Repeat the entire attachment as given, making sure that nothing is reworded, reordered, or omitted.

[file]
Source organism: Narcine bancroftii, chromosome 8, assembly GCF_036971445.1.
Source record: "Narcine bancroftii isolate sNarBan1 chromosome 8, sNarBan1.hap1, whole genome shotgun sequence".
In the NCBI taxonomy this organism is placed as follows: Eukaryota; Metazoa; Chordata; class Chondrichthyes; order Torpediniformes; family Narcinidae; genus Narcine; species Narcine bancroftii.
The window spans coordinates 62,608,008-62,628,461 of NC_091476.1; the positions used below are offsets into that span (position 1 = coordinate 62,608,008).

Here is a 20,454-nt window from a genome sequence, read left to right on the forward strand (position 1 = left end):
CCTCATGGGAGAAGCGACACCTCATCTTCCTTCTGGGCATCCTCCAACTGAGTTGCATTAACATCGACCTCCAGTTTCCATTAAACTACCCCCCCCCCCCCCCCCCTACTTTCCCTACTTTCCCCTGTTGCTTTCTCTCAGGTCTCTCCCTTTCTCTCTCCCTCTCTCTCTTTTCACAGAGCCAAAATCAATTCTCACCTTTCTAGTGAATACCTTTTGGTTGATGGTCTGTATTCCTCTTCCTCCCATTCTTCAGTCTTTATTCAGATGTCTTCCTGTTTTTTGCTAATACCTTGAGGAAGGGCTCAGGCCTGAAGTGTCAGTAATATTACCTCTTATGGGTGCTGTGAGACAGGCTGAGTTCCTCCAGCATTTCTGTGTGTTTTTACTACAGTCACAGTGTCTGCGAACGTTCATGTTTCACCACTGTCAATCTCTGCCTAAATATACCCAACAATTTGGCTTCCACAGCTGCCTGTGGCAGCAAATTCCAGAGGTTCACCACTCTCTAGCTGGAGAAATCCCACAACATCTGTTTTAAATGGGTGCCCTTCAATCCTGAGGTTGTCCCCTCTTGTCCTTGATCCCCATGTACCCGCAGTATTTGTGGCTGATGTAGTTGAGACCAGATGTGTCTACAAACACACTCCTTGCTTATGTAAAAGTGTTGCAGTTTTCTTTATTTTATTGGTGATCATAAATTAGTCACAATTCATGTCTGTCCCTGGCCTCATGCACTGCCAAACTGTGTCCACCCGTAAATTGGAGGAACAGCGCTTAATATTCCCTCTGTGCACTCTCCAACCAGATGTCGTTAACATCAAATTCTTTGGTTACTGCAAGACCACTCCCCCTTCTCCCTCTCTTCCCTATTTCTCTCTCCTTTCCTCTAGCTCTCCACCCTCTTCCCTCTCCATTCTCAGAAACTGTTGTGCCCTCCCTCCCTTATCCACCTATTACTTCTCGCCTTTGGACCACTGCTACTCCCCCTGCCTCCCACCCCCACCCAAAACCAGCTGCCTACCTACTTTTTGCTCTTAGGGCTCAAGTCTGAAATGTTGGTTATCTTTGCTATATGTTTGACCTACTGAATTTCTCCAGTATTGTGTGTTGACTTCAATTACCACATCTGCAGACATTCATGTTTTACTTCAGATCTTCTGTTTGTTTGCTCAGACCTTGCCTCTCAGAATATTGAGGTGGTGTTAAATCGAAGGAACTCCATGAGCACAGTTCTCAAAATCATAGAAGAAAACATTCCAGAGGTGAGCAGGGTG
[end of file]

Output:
Source organism: Narcine bancroftii, chromosome 8, assembly GCF_036971445.1.
Source record: "Narcine bancroftii isolate sNarBan1 chromosome 8, sNarBan1.hap1, whole genome shotgun sequence".
In the NCBI taxonomy this organism is placed as follows: Eukaryota; Metazoa; Chordata; class Chondrichthyes; order Torpediniformes; family Narcinidae; genus Narcine; species Narcine bancroftii.
The window spans coordinates 62,608,008-62,628,461 of NC_091476.1; the positions used below are offsets into that span (position 1 = coordinate 62,608,008).

Here is a 20,454-nt window from a genome sequence, read left to right on the forward strand (position 1 = left end):
CCTCATGGGAGAAGCGACACCTCATCTTCCTTCTGGGCATCCTCCAACTGAGTTGCATTAACATCGACCTCCAGTTTCCATTAAACTACCCCCCCCCCCCCCCCCCTACTTTCCCTACTTTCCCCTGTTGCTTTCTCTCAGGTCTCTCCCTTTCTCTCTCCCTCTCTCTCTTTTCACAGAGCCAAAATCAATTCTCACCTTTCTAGTGAATACCTTTTGGTTGATGGTCTGTATTCCTCTTCCTCCCATTCTTCAGTCTTTATTCAGATGTCTTCCTGTTTTTTGCTAATACCTTGAGGAAGGGCTCAGGCCTGAAGTGTCAGTAATATTACCTCTTATGGGTGCTGTGAGACAGGCTGAGTTCCTCCAGCATTTCTGTGTGTTTTTACTACAGTCACAGTGTCTGCGAACGTTCATGTTTCACCACTGTCAATCTCTGCCTAAATATACCCAACAATTTGGCTTCCACAGCTGCCTGTGGCAGCAAATTCCAGAGGTTCACCACTCTCTAGCTGGAGAAATCCCACAACATCTGTTTTAAATGGGTGCCCTTCAATCCTGAGGTTGTCCCCTCTTGTCCTTGATCCCCATGTACCCGCAGTATTTGTGGCTGATGTAGTTGAGACCAGATGTGTCTACAAACACACTCCTTGCTTATGTAAAAGTGTTGCAGTTTTCTTTATTTTATTGGTGATCATAAATTAGTCACAATTCATGTCTGTCCCTGGCCTCATGCACTGCCAAACTGTGTCCACCCGTAAATTGGAGGAACAGCGCTTAATATTCCCTCTGTGCACTCTCCAACCAGATGTCGTTAACATCAAATTCTTTGGTTACTGCAAGACCACTCCCCCTTCTCCCTCTCTTCCCTATTTCTCTCTCCTTTCCTCTAGCTCTCCACCCTCTTCCCTCTCCATTCTCAGAAACTGTTGTGCCCTCCCTCCCTTATCCACCTATTACTTCTCGCCTTTGGACCACTGCTACTCCCCCTGCCTCCCACCCCCACCCAAAACCAGCTGCCTACCTACTTTTTGCTCTTAGGGCTCAAGTCTGAAATGTTGGTTATCTTTGCTATATGTTTGACCTACTGAATTTCTCCAGTATTGTGTGTTGACTTCAATTACCACATCTGCAGACATTCATGTTTTACTTCAGATCTTCTGTTTGTTTGCTCAGACCTTGCCTCTCAGAATATTGAGGTGGTGTTAAATCGAAGGAACTCCATGAGCACAGTTCTCAAAATCATAGAAGAAAACATTCCAGAGGTGAGCAGGGTG